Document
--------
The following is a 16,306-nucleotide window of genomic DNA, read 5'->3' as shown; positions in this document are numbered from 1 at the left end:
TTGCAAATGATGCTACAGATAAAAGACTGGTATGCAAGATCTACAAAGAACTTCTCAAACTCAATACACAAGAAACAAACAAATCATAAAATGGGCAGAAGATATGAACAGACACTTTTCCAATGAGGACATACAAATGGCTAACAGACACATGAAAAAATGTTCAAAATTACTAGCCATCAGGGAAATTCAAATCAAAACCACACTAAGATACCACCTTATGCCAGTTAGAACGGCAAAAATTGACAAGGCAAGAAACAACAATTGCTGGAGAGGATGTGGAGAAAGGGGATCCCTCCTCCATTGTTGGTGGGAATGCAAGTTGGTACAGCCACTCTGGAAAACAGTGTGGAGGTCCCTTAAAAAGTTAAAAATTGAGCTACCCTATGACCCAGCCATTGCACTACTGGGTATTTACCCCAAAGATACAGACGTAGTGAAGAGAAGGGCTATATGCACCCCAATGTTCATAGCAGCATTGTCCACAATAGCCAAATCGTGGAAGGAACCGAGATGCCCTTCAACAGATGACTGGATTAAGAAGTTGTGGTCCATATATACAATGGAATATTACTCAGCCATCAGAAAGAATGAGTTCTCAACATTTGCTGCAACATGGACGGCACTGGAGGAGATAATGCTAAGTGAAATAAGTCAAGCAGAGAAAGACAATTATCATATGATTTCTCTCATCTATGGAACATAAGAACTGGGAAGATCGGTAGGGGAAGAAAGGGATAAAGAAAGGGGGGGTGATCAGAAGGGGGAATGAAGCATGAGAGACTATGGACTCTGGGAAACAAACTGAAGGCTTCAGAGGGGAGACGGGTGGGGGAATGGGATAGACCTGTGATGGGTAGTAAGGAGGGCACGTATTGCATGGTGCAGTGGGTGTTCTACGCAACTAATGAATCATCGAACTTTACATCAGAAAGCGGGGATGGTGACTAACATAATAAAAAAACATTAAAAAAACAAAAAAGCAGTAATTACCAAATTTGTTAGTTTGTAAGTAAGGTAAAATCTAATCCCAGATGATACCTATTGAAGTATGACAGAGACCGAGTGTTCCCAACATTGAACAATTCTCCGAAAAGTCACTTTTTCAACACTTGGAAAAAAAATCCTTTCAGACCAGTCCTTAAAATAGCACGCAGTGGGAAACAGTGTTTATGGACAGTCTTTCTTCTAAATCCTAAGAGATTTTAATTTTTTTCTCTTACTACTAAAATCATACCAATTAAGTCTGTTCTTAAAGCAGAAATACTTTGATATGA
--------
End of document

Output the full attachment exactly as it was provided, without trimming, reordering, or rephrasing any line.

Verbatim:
The following is a 16,306-nucleotide window of genomic DNA, read 5'->3' as shown; positions in this document are numbered from 1 at the left end:
TTGCAAATGATGCTACAGATAAAAGACTGGTATGCAAGATCTACAAAGAACTTCTCAAACTCAATACACAAGAAACAAACAAATCATAAAATGGGCAGAAGATATGAACAGACACTTTTCCAATGAGGACATACAAATGGCTAACAGACACATGAAAAAATGTTCAAAATTACTAGCCATCAGGGAAATTCAAATCAAAACCACACTAAGATACCACCTTATGCCAGTTAGAACGGCAAAAATTGACAAGGCAAGAAACAACAATTGCTGGAGAGGATGTGGAGAAAGGGGATCCCTCCTCCATTGTTGGTGGGAATGCAAGTTGGTACAGCCACTCTGGAAAACAGTGTGGAGGTCCCTTAAAAAGTTAAAAATTGAGCTACCCTATGACCCAGCCATTGCACTACTGGGTATTTACCCCAAAGATACAGACGTAGTGAAGAGAAGGGCTATATGCACCCCAATGTTCATAGCAGCATTGTCCACAATAGCCAAATCGTGGAAGGAACCGAGATGCCCTTCAACAGATGACTGGATTAAGAAGTTGTGGTCCATATATACAATGGAATATTACTCAGCCATCAGAAAGAATGAGTTCTCAACATTTGCTGCAACATGGACGGCACTGGAGGAGATAATGCTAAGTGAAATAAGTCAAGCAGAGAAAGACAATTATCATATGATTTCTCTCATCTATGGAACATAAGAACTGGGAAGATCGGTAGGGGAAGAAAGGGATAAAGAAAGGGGGGGTGATCAGAAGGGGGAATGAAGCATGAGAGACTATGGACTCTGGGAAACAAACTGAAGGCTTCAGAGGGGAGACGGGTGGGGGAATGGGATAGACCTGTGATGGGTAGTAAGGAGGGCACGTATTGCATGGTGCAGTGGGTGTTCTACGCAACTAATGAATCATCGAACTTTACATCAGAAAGCGGGGATGGTGACTAACATAATAAAAAAACATTAAAAAAACAAAAAAGCAGTAATTACCAAATTTGTTAGTTTGTAAGTAAGGTAAAATCTAATCCCAGATGATACCTATTGAAGTATGACAGAGACCGAGTGTTCCCAACATTGAACAATTCTCCGAAAAGTCACTTTTTCAACACTTGGAAAAAAAATCCTTTCAGACCAGTCCTTAAAATAGCACGCAGTGGGAAACAGTGTTTATGGACAGTCTTTCTTCTAAATCCTAAGAGATTTTAATTTTTTTCTCTTACTACTAAAATCATACCAATTAAGTCTGTTCTTAAAGCAGAAATACTTTGATATGA